The Unknown Sources setting isn't the mystery — or the demon — it's made out to be.

To install apps that you downloaded from somewhere besides the "official" app store from Google or the company that made your phone, you need to enable the "allow unknown sources" setting.

What are 'Unknown Sources'?

No, not people who leak government stuff to the press. The Android kind of unknown sources. It's a scary label for a simple thing: a source for apps you want to install that is not trusted.

Unknown = not vetted directly by Google.

A trusted source is one that the company you gave your money to, the company who built it, and the company who wrote the software all have vouched for.

Why is there even a setting for this?

Google doesn't claim that apps from other places are a bad thing. It has a whole page that tells app developers how to go about offering apps without putting them in the Play Store. All Google has to say about the Unknown Sources setting is:

User opt-in for apps from unknown sources

Android protects users from inadvertent download and install of apps from locations other than Google Play (which is trusted). It blocks such installs until the user opts in to Unknown sources in Settings > Security on their device. Users need to make this configuration change before they download your apps to their devices.

Google is cool with developers doing it and cool with you downloading and installing them. But they make sure you opt-in for it before you do.

Are unknown sources a bad thing?


You're still protected

Google wants to scan every single app you install right before you install it. It will ask you to let it do so and to let it do it in the future the first time you try. At Google I/O, we were told that Google scans 50 billion apps per day to ferret out any with malware, including the ones you are installing. And this doesn't depend on having the latest version of Android. Every single phone with access to Google Play running Android 4 or higher has these protections built in through Google's Play Services feature. While no type of scanning is going to be 100% foolproof, chances are someone else has installed that app before you and Google has looked at it, and they will look harder if it does anything fishy. Or has a hidden ability to do anything fishy.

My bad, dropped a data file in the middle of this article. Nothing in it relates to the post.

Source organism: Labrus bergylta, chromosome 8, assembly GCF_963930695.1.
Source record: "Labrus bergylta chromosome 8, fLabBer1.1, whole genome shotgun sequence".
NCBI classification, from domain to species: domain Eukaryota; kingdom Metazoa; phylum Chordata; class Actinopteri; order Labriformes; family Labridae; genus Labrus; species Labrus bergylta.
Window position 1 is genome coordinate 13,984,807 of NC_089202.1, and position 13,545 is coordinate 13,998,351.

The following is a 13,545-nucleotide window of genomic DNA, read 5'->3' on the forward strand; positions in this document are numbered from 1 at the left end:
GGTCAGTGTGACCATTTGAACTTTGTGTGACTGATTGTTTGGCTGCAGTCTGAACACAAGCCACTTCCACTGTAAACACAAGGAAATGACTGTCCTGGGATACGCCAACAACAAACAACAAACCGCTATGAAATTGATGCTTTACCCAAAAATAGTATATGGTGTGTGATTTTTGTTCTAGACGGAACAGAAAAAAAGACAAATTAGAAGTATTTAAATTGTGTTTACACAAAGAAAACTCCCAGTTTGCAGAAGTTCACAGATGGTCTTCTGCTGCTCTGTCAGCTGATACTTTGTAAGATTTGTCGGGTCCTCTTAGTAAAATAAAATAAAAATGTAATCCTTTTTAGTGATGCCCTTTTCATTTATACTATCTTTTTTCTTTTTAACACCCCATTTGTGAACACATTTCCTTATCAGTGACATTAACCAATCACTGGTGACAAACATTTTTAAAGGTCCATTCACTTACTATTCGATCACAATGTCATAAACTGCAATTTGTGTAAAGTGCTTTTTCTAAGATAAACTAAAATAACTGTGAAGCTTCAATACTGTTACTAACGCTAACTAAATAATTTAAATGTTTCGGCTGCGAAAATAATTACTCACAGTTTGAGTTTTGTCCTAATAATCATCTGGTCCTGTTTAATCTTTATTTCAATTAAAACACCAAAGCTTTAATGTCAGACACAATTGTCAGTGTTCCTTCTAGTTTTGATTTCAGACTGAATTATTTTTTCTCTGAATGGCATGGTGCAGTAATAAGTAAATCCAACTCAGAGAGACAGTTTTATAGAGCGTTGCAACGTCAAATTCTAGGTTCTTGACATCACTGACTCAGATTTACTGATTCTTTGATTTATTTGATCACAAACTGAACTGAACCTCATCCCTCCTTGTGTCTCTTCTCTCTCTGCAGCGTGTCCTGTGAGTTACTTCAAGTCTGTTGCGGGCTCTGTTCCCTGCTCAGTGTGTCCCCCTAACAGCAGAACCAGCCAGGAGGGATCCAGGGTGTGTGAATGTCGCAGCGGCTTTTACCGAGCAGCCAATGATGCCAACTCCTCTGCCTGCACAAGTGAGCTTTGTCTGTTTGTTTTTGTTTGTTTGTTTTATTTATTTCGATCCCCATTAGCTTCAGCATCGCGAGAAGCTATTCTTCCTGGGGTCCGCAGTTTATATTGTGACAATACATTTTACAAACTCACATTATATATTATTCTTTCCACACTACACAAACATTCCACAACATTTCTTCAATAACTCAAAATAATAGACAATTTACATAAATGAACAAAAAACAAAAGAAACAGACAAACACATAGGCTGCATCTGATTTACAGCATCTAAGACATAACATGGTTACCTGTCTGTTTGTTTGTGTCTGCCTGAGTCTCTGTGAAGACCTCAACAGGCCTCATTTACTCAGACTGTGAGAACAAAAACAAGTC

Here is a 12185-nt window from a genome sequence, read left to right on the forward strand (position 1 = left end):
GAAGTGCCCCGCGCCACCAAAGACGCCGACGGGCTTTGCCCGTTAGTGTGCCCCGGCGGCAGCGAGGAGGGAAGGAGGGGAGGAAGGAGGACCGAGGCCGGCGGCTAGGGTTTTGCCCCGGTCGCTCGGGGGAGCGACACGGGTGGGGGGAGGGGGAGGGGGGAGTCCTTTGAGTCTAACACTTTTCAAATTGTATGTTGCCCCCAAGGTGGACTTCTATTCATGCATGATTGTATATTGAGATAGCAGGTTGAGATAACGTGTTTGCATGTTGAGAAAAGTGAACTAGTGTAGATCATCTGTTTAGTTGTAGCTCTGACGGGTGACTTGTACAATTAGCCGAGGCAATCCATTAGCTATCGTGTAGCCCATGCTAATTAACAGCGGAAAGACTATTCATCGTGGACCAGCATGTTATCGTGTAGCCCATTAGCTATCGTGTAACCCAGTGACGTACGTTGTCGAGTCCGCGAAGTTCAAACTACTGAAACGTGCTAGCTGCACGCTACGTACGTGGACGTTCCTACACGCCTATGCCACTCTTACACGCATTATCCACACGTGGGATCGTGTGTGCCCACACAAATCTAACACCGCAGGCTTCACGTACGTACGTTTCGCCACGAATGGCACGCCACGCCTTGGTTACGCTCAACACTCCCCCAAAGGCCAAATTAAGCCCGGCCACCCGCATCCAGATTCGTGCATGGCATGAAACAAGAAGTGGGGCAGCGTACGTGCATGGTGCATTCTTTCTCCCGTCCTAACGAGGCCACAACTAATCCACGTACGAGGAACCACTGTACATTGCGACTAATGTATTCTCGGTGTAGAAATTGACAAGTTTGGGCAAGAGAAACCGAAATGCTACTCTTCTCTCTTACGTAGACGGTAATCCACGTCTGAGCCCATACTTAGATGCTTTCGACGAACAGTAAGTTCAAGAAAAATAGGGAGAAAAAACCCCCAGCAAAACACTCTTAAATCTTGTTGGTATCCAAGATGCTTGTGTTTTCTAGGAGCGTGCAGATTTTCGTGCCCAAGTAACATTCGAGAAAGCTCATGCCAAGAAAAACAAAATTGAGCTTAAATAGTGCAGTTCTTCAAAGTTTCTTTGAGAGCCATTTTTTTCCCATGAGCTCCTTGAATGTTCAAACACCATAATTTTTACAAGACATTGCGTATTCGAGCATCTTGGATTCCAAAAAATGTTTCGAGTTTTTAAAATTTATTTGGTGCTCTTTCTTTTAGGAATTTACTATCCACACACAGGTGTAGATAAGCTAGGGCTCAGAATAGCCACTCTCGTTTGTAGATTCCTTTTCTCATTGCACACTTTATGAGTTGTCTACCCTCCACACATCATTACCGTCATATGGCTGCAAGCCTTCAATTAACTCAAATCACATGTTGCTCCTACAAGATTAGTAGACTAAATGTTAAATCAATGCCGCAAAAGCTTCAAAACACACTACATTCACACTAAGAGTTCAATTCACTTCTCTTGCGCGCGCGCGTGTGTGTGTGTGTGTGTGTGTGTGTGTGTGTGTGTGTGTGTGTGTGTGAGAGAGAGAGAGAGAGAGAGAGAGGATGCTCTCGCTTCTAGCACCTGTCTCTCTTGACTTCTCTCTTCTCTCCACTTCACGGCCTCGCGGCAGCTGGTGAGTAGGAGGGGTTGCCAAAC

Why don't companies just put their apps in Google's Play Store?

That's a question with a big, convoluted answer that no two people will agree on. Let's just say that Google places some restrictions on ways developers can make money. Not everyone is willing to accept those restrictions.

There are a lot of different ways to define trust, but we think our transparency and word of mouth is one of the best ones. Your family, friends, neighbors, co-workers, people in forums and comments can tell you whether or not you should trust our app, because we built it with YOU in mind!


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